My questions are: What happened there and then? When was the recording? What are your views on this track? How do you look at the Across Six Leap Years version today?
SAS – Being in the studio is all about catching those moments, even with a great song you still need a moment of connection between the band, the space, the equipment. So many moments recording THS – Tommy Belhom is a wild card, you never quite know what is going to happen.
‘what are you fighting for?’ is an important song (David at his best), it was the final song on THS right up until the final decisions, which were really about whether the album was a single or double, it was tough.
I see A6LY as a way to mark a moment in time and create a place to move on from.
Would you consider an official bootleg release of A6LP/Singing Skies/Claire Denis soundtracks tours? All of them seem very special, and all your new records are well represented in this series.
I love your live CDs and hope many more will be released. Bu, on San Sebastian, y the older tracks were not included, and on Philharmonie de Paris you did not include “Second Chance Man,” among others. Is there a reason behind these omissions?
SAS – I suppose they were both thought about as (very different) vinyl releases.
San Sebastian was hoped to be a credible live version of TSR. The Paris recording felt very special, a watershed moment for us as a band. We wanted to make something listenable and enjoyable as a single album and it worked out so neatly. Perhaps we should find away to give away the missing bits on-line.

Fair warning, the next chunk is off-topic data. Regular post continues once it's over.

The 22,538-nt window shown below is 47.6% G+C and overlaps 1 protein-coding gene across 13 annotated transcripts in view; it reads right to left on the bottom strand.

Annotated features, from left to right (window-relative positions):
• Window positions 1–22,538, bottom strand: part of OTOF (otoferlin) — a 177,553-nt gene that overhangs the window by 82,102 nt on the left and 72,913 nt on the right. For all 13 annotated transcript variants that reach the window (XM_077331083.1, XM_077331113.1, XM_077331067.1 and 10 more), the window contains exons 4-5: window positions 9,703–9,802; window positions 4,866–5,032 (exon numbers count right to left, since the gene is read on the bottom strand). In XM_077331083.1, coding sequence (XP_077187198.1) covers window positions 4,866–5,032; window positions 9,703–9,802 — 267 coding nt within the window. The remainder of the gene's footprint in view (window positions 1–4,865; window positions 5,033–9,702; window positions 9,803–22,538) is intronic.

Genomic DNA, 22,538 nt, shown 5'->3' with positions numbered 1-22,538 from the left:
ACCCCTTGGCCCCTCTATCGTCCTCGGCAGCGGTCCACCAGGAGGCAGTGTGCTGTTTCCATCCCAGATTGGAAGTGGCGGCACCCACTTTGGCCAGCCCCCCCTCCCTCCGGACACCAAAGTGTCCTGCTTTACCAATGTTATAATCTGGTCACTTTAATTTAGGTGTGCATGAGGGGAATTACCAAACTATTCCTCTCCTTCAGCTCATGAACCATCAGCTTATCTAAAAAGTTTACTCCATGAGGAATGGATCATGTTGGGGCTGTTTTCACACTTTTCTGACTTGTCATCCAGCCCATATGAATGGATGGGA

In your last FAQ in 2012 you have hinted about a potential visual album release (which came true in form of the TWR film DVD in the limited edition of your recent album) & you are doing/planning a lot of visual related projects for the rest of the year or 2017 and beyond (e.g. the recent CINE concerts in UK and selected European venues, the forthcoming Claire Denis SCI-FI fim O.S.T. et al. projects). In this context, might there be the option of a first official LIVE DVD Video Bootleg release of one of the CINE concerts?
SAS – There are murmurs of something, though I am not sure what form it’ll take.
2016 is pretty much solid touring across Europe: what rituals do you have to stay sane and friendly with each other in the face of such a demanding schedule?
SAS – If the music is good, generally that carries the mood.
NEIL – Keep smiling…a happy mood is infectious.
DAN – Running for me, it has so many benefits when on tour. Not only does it keep me fit, but it’s often the best way to get out and get a feel for city or town we are in. I often head for the river or the sea, both to help me navigate and get a feeling of space.
EARL – For me it’s Motorsport Magazine podcasts. Hear no evil, speak no evil! Seriously we are all very respectful of each other’s space. The personalities make it work more so than any rituals.
Any plans to tour Australia again? North America?
SAS – There are always conversations, we are always looking for opportunities.
Music For Installations/Exhibits…
I like Ypres album very, very much. It’s one of my favourites. Could you tell us something about it? I read somewhere that it was partly inspired by Benjamin Britten and Gorecki work. Do you like Contemporary classical music?
SAS – At the end of our tour for ‘can our love..’ in 2001 David Kitt and Paul G. Smyth (of The Jimmy Cake), who were supporting us, gave me a CD of Arvo Parts ‘Tabula Rasa’ as a thank you present – it more or less changed how I listen to and what I want from music (you can hear its influence all over Ypres later) Coincidentally, this was also the tour that Al Macaulay ducked out of so we were forced to think about our music without drums for the first time.